Writer-director Todd Haynes employs a risky but rewarding technique to try and capture the tumultuous, chameleon-like life of Bob Dylan in I’m Not There: he uses a number of different actors – including a kid and a woman – to portray the musician at various stages in his career. The end result may not get any closer to the “truth” about Dylan than a conventional biopic would, but at least the movie snubs conventional formula in favor of its own, folk-rock-gospel rhythm (sound familiar?) Of the many Dylans, Cate Blanchett, of all people, stands above the rest. Androgynous enough in a wiry wig, she projects the inner angst of a quiet artist who has been periodically labeled a prophet, hypocrite, sell-out and legend. Haynes, who expertly recreated the Douglas Sirk melodramas of the 1950s for his homage Far From Heaven, masters an array of arresting visual styles, from gray, grainy “documentary” footage to richly colored country landscapes to a stylish, black-and-white Mod scheme for the Blanchett sequences.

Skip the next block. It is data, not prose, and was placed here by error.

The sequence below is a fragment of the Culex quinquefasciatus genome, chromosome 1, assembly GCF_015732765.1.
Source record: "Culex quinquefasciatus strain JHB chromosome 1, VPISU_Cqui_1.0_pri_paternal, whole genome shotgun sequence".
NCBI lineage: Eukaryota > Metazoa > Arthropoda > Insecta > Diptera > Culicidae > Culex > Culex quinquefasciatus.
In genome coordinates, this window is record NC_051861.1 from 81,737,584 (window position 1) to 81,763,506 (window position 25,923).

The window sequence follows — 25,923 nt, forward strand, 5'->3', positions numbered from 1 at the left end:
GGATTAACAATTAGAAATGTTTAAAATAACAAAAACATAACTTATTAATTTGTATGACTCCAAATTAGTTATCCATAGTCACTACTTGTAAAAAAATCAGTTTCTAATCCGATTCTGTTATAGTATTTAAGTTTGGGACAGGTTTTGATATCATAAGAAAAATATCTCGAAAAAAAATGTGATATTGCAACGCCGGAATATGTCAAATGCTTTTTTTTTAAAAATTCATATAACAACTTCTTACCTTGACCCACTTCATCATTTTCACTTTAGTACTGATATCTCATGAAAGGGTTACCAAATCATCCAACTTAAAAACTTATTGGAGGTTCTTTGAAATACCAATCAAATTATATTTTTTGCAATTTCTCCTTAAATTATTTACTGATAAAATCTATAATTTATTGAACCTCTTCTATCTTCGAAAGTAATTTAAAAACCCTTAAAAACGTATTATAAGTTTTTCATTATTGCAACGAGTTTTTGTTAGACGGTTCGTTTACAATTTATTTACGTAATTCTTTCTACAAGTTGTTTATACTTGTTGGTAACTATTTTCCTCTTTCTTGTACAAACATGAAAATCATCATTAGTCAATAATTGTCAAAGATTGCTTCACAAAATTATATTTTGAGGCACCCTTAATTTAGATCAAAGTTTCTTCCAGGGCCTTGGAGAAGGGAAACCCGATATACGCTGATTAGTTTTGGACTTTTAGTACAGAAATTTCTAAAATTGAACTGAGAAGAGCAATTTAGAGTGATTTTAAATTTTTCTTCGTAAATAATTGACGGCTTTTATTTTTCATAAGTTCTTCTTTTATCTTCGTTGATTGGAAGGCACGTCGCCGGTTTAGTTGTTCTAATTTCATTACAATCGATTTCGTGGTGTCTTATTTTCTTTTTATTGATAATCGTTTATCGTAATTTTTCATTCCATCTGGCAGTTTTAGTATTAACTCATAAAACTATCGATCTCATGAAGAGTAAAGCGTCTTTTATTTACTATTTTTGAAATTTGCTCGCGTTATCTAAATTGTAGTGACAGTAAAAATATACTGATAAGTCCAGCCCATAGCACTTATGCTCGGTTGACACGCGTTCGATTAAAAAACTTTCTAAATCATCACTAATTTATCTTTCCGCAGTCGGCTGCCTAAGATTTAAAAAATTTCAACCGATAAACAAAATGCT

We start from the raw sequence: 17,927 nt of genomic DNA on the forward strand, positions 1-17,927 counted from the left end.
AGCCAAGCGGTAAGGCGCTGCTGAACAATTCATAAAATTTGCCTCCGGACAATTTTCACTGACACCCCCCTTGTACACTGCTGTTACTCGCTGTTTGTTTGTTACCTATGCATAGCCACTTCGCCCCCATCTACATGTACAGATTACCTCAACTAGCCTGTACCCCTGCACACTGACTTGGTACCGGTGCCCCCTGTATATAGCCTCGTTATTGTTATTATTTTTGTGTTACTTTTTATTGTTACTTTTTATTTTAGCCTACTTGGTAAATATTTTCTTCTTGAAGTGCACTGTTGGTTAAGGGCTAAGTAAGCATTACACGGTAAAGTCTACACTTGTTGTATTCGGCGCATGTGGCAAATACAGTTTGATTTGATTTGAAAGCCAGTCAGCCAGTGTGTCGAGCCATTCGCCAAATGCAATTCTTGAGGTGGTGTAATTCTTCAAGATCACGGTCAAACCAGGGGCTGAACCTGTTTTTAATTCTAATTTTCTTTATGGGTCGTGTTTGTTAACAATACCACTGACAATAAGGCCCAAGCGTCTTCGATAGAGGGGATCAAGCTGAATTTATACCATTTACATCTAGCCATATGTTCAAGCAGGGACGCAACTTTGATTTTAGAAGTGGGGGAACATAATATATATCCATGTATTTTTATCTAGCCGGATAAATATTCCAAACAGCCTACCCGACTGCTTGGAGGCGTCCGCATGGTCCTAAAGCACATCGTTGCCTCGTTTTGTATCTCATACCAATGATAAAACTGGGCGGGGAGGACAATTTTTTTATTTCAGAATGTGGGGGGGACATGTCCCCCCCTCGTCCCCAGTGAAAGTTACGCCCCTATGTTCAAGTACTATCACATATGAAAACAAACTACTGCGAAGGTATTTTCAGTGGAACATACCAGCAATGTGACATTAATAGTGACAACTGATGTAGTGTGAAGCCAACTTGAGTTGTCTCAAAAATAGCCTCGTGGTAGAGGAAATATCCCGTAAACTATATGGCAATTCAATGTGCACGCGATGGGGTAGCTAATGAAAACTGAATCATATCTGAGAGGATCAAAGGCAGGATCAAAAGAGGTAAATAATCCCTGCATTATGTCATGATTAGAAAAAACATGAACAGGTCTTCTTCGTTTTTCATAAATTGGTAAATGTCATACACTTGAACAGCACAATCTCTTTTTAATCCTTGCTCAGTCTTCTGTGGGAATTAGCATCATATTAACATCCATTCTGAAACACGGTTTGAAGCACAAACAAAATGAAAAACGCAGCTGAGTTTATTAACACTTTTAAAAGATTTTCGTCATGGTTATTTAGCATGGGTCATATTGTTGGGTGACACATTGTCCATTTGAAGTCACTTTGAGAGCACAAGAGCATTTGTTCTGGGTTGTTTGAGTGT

If you add them all up do you get an accurate picture of Dylan? Only the enigmatic icon knows for sure.